Car Price Secrets

The Secrets to Your Lowest Possible Price on a New Car

Car Price Secrets
Get Your Secret Price
Please enter a valid U.S. ZIP code
◀ See other Subaru models

Did You Know Every New Subaru Outback Has a Secret Price?

It's the low price dealers offer Internet shoppers...

Discover the Dealer's Secret Price

Available in suv and wagon

2017 Subaru Outback See 2016

Price Range: $25,645 to $38,195 Your Price: Ask Us

I thought I'd try your free services since I didn't want all the drama and stress of negotiating the price. It worked! It was so easy to save money and I love my new car!

Gina L.
Los Angeles, CA

Over the past month, we helped 97,584 new car buyers find their perfect car!

2017 Subaru Outback Overview

The Subaru Outback straddles the divide between traditional wagons and crossover SUVs, and comes standard with all-wheel drive. It seats five, and can be powered by either a four- or six-cylinder engine.

Six trims are available: the 2.5i, 2.5i Premium, 2.5i Limited, 2.5i Touring, 3.6R Limited, amd 3.6R Touring.

New for 2017
For 2017, Subaru has added a new top trim level, the Touring trim. It comes with unique dark gray styling cues on the grille and wheels, as well as a silver finish on the lower-profile roof rails. Touring models are available with the 2.5-liter four-cylinder or 3.6-liter six-cylinder engine.

Additionally, Outback models are now available with reverse automatic braking that senses a collision and stops the car. A new high beam assist feature is added to the camera-based EyeSight system, and it automatically switches the headlights from the high to low beams as oncoming traffic is detected.

Significant Standard Features
Active grille shutters for better gas mileage
8.7 inches of ground clearance
6.2-inch touch-screen CD stereo with Pandora integration, iPod connectivity, an MP3 jack and Bluetooth streaming audio
CVT includes steering-wheel shift paddles to simulate gear changes
Release levers in the cargo area for the 60/40-split folding backseat
Backup camera
Required in every new car: front airbags, antilock brakes and an electronic stability system
Significant Available Features
High-intensity-discharge low-beam headlights
Power liftgate
Upgraded stereo features a 7-inch touch-screen, satellite radio, text messaging capability, iTunes tagging and two USB ports
Harman Kardon premium stereo
Navigation system
Dual-zone automatic air conditioning
Heated front and rear seats
Keyless access with push-button start
Blind spot warning system with rear cross-traffic alert
EyeSight system uses cameras to provide adaptive cruise control, precollision braking, lane departure warning and prevention, and automatic high-beam control

Overview courtesy of

Car Buying Secrets

Consumer Incentives

Zero percent financing, employee discount, cash back, out-the-door price tags...

Most dealers work hard to offer the public competitive prices. These incentives can grab your attention, but they can also obscure the actual terms you're getting on your purchase.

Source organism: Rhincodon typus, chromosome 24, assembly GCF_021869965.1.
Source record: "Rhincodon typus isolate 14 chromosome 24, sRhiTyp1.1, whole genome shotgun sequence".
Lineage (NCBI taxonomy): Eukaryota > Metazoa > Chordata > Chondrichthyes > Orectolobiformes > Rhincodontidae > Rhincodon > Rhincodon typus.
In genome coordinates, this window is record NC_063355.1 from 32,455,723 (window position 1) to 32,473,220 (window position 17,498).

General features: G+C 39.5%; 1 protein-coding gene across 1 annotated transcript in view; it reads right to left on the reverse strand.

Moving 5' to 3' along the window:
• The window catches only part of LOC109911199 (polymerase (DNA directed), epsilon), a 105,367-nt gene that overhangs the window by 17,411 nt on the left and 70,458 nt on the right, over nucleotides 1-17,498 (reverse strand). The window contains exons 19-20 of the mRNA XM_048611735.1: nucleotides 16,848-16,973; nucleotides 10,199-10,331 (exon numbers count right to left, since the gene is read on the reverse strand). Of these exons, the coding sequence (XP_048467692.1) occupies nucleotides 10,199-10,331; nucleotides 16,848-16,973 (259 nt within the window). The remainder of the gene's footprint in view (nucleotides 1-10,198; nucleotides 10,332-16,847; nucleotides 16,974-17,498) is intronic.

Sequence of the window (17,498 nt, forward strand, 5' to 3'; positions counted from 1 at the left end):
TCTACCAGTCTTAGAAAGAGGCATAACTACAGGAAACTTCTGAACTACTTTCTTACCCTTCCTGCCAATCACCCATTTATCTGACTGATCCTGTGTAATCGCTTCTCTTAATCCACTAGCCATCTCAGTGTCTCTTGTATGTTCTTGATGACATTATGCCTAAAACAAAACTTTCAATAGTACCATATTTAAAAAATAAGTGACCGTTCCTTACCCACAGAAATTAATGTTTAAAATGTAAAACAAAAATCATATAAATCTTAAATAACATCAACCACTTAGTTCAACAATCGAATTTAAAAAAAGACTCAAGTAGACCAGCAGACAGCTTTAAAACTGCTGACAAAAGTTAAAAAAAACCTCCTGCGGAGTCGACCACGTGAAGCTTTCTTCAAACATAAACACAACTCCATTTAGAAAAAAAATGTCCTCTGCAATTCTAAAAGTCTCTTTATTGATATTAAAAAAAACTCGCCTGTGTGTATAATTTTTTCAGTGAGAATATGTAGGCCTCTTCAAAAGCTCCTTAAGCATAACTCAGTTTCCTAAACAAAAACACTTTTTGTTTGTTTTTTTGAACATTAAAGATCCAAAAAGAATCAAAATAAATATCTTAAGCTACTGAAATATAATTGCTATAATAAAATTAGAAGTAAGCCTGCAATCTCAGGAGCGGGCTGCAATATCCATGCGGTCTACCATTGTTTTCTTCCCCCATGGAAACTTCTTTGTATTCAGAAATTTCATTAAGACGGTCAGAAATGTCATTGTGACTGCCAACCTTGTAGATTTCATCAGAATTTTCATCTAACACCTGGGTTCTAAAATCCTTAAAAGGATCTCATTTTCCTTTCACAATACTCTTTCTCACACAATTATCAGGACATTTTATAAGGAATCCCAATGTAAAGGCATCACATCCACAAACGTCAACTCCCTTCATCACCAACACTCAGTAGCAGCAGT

How can you fully understand incentives to get the lowest possible price on your car?

Finance & Insurance

Most state franchise laws prohibit manufacturers from selling cars directly to the public, so the dealer will be your middleman. But in terms of financing and insurance, you can choose a bank or the dealer directly.

How can you determine what's in your best interest?

Additional Costs

Destination charges, taxes, license and title fees, advertising fees... When going to a dealership, you must ask for an explanation of any fee you don't understand. But you need to choose your battles wisely. Your local car dealer may have taken a loss or slim profit along the way, and your fighting over something like a doc fee when the deal is nearly wrapped up may be counterproductive.

In any case, there are many fees and charges in the sale process: some inevitable, others questionable.

How do you tell them apart?

Trade-in Value

If you currently own a car, it probably represents profit. The question is, whose profit will it be?

With few exceptions, you'll get the most money for your used car by selling it privately. That's because dealers pay wholesale prices — not retail prices — for used cars, and they sell them at retail.

Your current car's value can be used to lower the price on your new car. However, most people underestimate their used car's value when going to a dealership.

How can you maximize your value?

Dealer Holdback

The car manufacturer holds back a fraction of the price of all vehicles the dealership sells. Then, it returns the money to the dealership, usually on a quarterly basis.

Dealer holdback began its life as a safety net that ensured the manufacturers would have a security deposit of sorts if a dealership missed payments, and the dealerships would have money on hand to cover overhead costs when the holdback was returned.

How can you take advantage of dealer holdbacks to get the bottom line price?

Dealer Incentives

Unlike consumer incentives, dealer incentives are factory-to-dealer incentives that reduce the dealer's true cost to buy the vehicle from the factory to below invoice.

Manufacturers offer these incentives on a regional basis to generate sales on specific models. These incentives are sometimes referred to as "spiffs," and they can touch off competition among dealers to move slower-selling stock.

For instance, a dealer incentive may kick in when a certain sales target is reached, with each subsequent sale resulting in a higher factory-to-dealer rebate.

How can you benefit from that?

Get your free quote above and we'll tell you these secrets.

Back to Top